Once the stuff of science fiction, 3D printing has cemented its spot in the mainstream in recent years. However, there are four risks the 3D printing industry needs to address before these devices become engrained in the commercial and private spheres.
All 3D printers are computer controlled. They run software which can be prone to development errors that can result in security vulnerabilities. If an attacker is able to trick a printer owner into loading a malicious 3D printing file, they may be able to create a flaw which can be exploited. This could be done by executing arbitrary code to load a malicious process, or to install some form of “trojanised” firmware.
Printer manufacturers need to make secure coding and design a core aspect of their development process, to minimise the risk of this occurring.
Not all 3D printers operate as standalone devices. It’s common for users, both hobbyists and professionals, to connect to a network. Doing so turns a 3D printer into an Internet of Things (IoT) device and instantly increases its “attack surface” in the process.
Increasing the intrinsic security of 3D printers is primarily a matter for their manufacturers but following network security best practices, such as the use of a firewall and other security controls, can mitigate the risks in the interim. Following the least privilege principle – restricting access to those who have a legitimate reason or purpose – and using Virtual Private Networks and extra authentication for printing via the internet can help prevent unauthorised users and hackers gaining access.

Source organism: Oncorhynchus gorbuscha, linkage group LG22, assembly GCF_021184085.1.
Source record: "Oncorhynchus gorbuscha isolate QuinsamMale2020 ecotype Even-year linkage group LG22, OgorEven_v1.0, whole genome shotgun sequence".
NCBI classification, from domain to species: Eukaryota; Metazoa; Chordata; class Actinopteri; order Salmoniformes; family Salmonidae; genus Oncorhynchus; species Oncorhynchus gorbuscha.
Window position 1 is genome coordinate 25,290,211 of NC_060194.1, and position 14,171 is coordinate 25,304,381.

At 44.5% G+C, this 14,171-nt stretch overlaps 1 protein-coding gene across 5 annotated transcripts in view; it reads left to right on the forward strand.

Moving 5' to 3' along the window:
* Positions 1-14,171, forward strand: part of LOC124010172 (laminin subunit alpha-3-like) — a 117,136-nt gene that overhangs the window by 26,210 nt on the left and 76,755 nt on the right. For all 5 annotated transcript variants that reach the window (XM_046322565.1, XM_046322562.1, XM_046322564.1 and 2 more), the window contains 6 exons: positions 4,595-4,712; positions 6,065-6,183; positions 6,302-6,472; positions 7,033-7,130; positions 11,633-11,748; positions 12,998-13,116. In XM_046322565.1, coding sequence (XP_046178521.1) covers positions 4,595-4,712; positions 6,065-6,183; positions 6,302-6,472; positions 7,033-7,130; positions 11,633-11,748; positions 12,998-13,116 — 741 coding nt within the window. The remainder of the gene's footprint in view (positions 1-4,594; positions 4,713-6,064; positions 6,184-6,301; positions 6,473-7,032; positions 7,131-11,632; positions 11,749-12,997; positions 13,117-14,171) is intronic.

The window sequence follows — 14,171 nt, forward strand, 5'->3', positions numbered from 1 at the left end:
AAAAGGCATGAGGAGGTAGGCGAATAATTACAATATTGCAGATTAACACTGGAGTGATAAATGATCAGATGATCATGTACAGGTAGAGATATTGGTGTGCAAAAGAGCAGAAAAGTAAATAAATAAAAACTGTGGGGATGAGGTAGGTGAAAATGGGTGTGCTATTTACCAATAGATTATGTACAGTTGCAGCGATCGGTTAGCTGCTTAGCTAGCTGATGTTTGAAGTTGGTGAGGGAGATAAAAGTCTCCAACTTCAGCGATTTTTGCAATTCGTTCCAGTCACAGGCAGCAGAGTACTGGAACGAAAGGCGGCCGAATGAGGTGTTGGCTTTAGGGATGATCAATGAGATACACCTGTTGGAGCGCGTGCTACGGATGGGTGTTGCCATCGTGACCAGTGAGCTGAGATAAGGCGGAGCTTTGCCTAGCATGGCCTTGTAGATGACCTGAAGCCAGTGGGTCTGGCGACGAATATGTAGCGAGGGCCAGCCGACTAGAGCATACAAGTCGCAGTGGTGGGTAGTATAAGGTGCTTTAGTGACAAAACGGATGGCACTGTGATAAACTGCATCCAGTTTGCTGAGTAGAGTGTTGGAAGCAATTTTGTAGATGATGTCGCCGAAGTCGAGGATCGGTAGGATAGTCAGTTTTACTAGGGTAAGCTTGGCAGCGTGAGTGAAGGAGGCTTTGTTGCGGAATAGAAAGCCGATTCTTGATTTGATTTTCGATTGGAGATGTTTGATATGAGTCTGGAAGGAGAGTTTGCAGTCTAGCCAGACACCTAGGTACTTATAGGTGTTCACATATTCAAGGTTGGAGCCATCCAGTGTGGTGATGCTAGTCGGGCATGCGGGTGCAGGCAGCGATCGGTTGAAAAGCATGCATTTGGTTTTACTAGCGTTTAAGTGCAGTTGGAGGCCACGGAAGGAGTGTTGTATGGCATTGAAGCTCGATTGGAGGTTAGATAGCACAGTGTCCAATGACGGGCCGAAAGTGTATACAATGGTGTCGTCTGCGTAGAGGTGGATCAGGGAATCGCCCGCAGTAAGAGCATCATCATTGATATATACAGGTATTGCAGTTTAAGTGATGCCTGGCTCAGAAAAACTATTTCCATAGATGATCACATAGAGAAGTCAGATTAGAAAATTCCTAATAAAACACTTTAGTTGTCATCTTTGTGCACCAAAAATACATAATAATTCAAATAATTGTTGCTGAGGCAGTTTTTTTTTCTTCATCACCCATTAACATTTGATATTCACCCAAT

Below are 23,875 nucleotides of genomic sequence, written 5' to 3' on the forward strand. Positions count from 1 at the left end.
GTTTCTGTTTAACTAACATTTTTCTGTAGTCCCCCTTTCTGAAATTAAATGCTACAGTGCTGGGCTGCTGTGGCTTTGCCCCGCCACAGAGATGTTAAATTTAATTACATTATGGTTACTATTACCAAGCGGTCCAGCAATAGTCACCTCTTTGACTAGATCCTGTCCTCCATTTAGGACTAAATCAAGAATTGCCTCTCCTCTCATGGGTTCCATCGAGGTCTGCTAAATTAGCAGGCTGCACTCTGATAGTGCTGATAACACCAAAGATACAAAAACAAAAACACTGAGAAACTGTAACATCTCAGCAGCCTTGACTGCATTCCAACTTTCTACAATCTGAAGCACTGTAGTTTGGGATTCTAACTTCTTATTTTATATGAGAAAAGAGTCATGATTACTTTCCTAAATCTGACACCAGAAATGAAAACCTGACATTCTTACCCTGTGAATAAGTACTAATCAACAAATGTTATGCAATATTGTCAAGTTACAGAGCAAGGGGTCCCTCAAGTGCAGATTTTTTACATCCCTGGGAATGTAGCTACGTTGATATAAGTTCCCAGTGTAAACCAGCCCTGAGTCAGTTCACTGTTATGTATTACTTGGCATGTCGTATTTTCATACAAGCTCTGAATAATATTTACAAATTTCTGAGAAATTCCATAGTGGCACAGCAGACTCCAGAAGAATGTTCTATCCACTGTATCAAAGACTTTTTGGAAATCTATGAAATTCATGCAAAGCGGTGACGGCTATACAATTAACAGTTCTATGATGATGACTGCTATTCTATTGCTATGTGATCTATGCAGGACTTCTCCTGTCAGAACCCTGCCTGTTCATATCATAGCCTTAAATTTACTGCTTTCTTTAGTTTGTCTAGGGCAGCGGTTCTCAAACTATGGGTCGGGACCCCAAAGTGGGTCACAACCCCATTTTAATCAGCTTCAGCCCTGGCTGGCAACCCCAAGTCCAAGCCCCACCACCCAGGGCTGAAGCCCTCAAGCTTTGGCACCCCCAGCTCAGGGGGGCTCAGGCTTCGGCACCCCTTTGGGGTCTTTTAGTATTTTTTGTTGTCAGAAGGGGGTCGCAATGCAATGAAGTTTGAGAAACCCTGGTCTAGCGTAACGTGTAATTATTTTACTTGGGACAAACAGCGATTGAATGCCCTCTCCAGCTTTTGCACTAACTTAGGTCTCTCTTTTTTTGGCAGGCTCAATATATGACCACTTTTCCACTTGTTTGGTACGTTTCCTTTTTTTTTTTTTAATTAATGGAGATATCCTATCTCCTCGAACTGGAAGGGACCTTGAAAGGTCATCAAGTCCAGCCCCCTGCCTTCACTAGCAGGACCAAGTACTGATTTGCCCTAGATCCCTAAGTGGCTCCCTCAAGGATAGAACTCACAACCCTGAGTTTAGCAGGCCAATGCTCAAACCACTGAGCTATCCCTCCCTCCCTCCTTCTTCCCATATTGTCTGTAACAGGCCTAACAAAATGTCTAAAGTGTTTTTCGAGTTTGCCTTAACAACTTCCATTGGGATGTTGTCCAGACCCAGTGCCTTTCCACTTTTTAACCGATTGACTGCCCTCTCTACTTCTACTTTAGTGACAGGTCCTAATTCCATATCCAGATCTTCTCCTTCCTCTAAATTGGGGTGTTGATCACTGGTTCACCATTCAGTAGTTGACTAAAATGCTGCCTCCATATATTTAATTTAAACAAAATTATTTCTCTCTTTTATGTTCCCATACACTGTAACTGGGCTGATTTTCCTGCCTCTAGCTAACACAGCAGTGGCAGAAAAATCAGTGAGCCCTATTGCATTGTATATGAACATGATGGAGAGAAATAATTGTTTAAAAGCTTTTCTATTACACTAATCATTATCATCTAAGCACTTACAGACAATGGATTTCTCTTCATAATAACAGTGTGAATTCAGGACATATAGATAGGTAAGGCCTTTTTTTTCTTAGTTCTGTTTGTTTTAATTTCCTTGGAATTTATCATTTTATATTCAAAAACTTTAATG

To print objects, 3D printers require precise instructions on how to move their print heads in 3D space. To provide these instructions, many use G-code files, a programming language designed to direct computerised manufacturing tools. Unfortunately, many 3D printing file types have no native encryption or integrity checking capability.
If an attacker were able to intercept print files before use, they could potentially modify them without the owner’s knowledge and weaknesses which compromise the integrity of their finished product could be introduced. While this is unlikely to pose a threat for hobbyists, it could be disastrous for companies using commercial grade printers to produce industrial components.
Standardised encryption and integrity checking are needed to enable users to recognise when unauthorised individuals have modified a critical file. Some proprietary 3D printing solutions already incorporate this feature but it needs to become universal.
Almost every form of technology can be subverted for evil and 3D printers are no exception. The ability to print dangerous or restricted objects, such as guns and gun parts, has long been flagged as an obvious risk. There are other ways malefactors can employ 3D printers for dangerous or dishonest purposes. They include creating authentic looking skimmers, which can be used to harvest customers’ banking details from ATMs and public card readers.
Restricting printers’ ability to print certain designs, such as guns and skimmers, seems an untenable solution, given the purpose of the technology is to enable anyone to create a prototype of any design. Raising public awareness of 3D-printer linked crime may be an effective way to deal with this downside of a technology which has already transformed the way designers and manufacturers operate.
Remaining cognisant of the security risks associated with its use can help companies and individuals exploit its capabilities without opening themselves up to unnecessary risk.
Mark Sinclair, ANZ Regional Director, WatchGuard Technologies